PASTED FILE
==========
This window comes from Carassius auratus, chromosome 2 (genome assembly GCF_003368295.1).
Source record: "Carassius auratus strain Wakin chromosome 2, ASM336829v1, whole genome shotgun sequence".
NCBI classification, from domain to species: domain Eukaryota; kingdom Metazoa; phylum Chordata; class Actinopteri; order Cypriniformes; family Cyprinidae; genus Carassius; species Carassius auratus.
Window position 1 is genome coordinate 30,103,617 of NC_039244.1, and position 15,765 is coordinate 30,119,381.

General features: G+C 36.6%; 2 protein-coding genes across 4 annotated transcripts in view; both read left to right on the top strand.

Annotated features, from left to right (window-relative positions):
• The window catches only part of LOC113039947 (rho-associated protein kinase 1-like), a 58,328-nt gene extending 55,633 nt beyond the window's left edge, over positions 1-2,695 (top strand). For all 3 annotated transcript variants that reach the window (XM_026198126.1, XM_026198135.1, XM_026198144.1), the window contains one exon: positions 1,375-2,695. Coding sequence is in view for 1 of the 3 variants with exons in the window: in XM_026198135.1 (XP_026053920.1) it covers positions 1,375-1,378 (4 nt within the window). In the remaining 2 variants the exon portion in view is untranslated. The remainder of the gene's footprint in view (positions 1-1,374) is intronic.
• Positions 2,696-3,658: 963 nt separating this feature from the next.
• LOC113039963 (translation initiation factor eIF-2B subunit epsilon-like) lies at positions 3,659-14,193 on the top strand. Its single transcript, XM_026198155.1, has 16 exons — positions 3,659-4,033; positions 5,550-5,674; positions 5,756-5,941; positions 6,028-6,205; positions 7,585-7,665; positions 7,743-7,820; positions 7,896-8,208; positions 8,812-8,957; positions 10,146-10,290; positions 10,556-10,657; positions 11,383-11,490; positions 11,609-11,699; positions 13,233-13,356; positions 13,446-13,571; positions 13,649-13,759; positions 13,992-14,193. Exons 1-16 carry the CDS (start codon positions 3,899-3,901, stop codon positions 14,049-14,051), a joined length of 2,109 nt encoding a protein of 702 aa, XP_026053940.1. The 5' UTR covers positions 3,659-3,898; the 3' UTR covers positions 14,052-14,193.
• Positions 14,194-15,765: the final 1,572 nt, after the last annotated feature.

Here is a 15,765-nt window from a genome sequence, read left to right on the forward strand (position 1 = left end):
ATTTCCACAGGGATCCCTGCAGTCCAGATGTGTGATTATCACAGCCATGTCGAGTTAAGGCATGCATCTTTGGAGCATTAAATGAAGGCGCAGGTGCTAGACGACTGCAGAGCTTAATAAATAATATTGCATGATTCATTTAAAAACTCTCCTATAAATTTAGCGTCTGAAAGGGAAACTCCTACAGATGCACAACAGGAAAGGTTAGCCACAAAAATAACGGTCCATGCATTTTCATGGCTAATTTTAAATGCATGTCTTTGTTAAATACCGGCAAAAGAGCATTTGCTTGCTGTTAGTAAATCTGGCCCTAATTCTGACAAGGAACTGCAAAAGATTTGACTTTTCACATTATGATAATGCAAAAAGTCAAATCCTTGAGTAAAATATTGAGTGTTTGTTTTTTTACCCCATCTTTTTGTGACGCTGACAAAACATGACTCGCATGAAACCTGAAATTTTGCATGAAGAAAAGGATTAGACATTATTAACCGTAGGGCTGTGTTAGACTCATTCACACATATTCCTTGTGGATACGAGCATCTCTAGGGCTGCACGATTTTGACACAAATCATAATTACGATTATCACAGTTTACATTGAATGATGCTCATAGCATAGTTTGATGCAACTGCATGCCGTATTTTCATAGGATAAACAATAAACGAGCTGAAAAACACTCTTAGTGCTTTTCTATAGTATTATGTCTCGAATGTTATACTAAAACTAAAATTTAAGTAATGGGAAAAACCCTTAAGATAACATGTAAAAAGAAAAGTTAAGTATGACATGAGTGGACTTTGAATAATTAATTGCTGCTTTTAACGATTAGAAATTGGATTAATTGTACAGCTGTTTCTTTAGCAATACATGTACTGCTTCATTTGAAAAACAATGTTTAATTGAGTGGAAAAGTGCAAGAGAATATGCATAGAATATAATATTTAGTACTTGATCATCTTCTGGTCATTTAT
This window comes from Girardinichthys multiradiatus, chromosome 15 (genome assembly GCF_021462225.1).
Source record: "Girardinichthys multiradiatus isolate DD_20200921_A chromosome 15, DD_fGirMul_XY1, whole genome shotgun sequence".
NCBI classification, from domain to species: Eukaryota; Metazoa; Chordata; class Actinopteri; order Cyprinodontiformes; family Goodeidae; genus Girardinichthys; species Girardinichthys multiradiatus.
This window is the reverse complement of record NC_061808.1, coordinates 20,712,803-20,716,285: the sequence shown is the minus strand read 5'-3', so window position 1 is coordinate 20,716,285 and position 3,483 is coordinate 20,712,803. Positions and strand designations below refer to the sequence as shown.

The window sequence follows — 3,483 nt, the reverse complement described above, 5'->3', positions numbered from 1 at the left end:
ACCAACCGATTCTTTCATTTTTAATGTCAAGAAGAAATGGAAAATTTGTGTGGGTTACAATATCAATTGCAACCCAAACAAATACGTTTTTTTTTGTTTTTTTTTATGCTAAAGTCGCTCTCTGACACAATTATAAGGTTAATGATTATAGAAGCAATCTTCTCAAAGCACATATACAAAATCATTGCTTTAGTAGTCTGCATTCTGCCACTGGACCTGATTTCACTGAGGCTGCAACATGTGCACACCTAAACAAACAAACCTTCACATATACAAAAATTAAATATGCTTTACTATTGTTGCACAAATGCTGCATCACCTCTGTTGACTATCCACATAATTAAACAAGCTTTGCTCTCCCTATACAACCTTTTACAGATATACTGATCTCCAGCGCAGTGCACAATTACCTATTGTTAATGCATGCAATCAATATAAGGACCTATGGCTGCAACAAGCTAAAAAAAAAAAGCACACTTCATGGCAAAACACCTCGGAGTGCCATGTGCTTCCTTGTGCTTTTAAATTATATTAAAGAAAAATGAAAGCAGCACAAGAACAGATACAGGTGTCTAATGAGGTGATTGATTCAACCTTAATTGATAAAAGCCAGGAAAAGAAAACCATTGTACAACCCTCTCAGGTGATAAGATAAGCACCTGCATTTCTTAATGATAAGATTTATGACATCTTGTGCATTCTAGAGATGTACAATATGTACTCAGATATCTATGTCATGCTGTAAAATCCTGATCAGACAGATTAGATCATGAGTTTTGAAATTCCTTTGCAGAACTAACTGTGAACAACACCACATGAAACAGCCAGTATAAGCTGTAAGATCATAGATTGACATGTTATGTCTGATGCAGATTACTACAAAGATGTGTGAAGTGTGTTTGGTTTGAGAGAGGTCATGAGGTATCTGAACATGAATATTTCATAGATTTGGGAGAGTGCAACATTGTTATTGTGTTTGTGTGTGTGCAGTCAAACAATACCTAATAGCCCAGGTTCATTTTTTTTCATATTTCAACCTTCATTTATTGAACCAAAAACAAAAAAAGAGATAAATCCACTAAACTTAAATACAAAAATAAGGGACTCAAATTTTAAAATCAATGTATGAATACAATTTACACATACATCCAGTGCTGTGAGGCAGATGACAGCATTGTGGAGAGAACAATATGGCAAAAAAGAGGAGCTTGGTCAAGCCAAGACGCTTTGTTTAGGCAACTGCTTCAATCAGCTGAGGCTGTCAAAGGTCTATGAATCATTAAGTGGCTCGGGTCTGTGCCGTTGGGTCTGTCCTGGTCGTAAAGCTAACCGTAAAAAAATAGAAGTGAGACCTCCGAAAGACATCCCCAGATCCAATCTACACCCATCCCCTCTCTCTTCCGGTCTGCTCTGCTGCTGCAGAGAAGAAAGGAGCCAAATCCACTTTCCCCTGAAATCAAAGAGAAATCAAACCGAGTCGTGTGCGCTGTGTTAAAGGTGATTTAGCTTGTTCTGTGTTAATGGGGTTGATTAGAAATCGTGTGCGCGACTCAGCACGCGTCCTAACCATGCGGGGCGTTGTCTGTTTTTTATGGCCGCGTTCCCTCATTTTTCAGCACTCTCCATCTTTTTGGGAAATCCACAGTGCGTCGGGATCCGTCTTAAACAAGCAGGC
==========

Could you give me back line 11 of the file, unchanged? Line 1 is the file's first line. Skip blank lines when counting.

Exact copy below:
Here is a 15,765-nt window from a genome sequence, read left to right on the forward strand (position 1 = left end):